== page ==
Despite increasing HIV/AIDS morbidity and mortality, focus on young heterosexual African American men is limited. Nontraditional community-based prevention programs may be most effective for this demographic. Barbershops are one potential venue; however, barbersÊ and barbershop ownersÊ views on the concept are less known. This paper describes attitudes and beliefs among barbers and barbershop owners regarding delivering a barber-facilitated, skills-based HIV risk-reduction intervention to their clientele. Participants believed that young heterosexual African American men were at significant risk for HIV and highly regarded the intervention model. This novel work contributes a voice to the literature that is infrequently heard.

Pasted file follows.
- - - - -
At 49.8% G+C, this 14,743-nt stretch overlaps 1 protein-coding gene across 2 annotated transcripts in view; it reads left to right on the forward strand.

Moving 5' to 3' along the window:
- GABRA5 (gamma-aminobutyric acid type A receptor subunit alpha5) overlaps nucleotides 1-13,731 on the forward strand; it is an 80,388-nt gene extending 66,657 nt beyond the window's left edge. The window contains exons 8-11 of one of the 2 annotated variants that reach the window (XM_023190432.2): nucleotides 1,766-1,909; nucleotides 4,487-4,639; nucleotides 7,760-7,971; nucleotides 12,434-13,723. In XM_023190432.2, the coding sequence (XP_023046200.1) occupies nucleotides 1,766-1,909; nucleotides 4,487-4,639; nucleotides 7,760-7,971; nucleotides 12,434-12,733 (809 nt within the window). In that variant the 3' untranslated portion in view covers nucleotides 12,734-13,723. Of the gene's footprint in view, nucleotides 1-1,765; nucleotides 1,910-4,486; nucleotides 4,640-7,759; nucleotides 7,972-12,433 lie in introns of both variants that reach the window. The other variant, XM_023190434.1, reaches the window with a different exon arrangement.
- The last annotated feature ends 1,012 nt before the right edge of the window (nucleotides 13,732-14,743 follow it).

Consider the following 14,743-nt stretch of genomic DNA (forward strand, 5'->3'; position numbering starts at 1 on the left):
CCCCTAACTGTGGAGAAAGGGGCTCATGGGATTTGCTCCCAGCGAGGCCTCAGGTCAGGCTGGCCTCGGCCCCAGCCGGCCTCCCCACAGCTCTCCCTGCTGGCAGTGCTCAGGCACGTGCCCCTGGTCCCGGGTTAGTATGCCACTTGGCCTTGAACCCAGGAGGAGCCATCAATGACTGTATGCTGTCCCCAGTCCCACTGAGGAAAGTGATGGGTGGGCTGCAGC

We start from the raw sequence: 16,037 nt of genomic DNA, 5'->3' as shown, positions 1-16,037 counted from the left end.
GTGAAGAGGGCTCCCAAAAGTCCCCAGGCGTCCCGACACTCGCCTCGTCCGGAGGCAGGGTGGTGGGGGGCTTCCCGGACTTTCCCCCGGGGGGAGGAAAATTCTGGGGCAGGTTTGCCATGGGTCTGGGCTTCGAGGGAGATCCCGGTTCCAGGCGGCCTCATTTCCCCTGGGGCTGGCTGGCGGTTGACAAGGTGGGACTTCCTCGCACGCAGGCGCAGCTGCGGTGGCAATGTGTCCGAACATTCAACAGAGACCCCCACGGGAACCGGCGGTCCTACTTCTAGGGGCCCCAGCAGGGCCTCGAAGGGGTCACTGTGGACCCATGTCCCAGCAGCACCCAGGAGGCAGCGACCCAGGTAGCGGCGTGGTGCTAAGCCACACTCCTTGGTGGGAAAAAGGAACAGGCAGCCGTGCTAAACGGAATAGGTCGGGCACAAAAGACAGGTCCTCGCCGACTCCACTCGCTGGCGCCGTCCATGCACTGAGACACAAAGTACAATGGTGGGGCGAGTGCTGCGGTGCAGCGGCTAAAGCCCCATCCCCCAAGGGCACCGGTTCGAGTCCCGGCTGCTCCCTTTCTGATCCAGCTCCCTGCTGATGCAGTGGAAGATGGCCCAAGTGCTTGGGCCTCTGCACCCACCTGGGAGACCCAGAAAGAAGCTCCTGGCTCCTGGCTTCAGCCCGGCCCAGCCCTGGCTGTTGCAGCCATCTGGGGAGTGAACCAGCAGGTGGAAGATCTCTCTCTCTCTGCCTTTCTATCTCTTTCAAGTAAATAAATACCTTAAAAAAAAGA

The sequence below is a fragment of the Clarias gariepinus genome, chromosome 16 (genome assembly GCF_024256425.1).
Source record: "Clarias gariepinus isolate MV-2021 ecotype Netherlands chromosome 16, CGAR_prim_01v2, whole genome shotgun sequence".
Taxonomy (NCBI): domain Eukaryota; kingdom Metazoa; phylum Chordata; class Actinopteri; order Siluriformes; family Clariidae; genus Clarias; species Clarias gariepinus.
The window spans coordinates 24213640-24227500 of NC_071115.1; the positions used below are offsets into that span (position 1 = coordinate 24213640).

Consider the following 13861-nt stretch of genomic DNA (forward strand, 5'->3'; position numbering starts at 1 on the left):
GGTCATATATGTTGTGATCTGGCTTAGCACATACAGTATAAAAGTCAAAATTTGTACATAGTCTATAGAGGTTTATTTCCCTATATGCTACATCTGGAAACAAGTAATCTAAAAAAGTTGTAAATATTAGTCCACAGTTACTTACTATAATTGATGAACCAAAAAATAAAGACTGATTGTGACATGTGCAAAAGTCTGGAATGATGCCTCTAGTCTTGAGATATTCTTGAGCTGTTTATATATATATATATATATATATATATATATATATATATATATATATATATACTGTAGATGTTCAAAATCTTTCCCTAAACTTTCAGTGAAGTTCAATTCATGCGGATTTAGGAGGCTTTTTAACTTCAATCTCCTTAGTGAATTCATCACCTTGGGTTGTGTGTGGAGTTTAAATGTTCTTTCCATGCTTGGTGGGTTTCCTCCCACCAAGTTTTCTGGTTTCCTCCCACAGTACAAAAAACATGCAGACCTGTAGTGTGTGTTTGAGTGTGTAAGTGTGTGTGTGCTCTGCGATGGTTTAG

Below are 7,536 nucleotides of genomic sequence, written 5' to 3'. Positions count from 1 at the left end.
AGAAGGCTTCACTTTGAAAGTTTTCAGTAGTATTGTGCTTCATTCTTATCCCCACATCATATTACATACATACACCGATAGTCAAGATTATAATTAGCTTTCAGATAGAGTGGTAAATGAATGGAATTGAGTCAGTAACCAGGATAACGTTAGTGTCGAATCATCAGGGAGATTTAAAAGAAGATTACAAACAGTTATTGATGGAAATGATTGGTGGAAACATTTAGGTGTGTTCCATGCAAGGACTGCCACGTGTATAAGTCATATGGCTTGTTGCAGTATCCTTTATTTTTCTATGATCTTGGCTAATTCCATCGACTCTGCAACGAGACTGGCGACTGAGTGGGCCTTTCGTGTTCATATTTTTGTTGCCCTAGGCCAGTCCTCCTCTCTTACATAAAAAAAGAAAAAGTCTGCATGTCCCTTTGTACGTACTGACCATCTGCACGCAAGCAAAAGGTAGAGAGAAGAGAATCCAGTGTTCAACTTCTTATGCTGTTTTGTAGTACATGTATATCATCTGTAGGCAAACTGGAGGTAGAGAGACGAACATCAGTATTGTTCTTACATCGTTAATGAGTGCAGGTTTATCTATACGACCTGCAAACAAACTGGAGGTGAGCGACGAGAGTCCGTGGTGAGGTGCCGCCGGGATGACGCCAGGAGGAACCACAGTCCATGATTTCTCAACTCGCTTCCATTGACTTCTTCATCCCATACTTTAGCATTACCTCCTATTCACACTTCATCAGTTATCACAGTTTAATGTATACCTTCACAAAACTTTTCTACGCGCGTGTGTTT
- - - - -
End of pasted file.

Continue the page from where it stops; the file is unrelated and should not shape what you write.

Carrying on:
- men of color
- qualitative research
- sexual health promotion
ASJC Scopus subject areas
- Public Health, Environmental and Occupational Health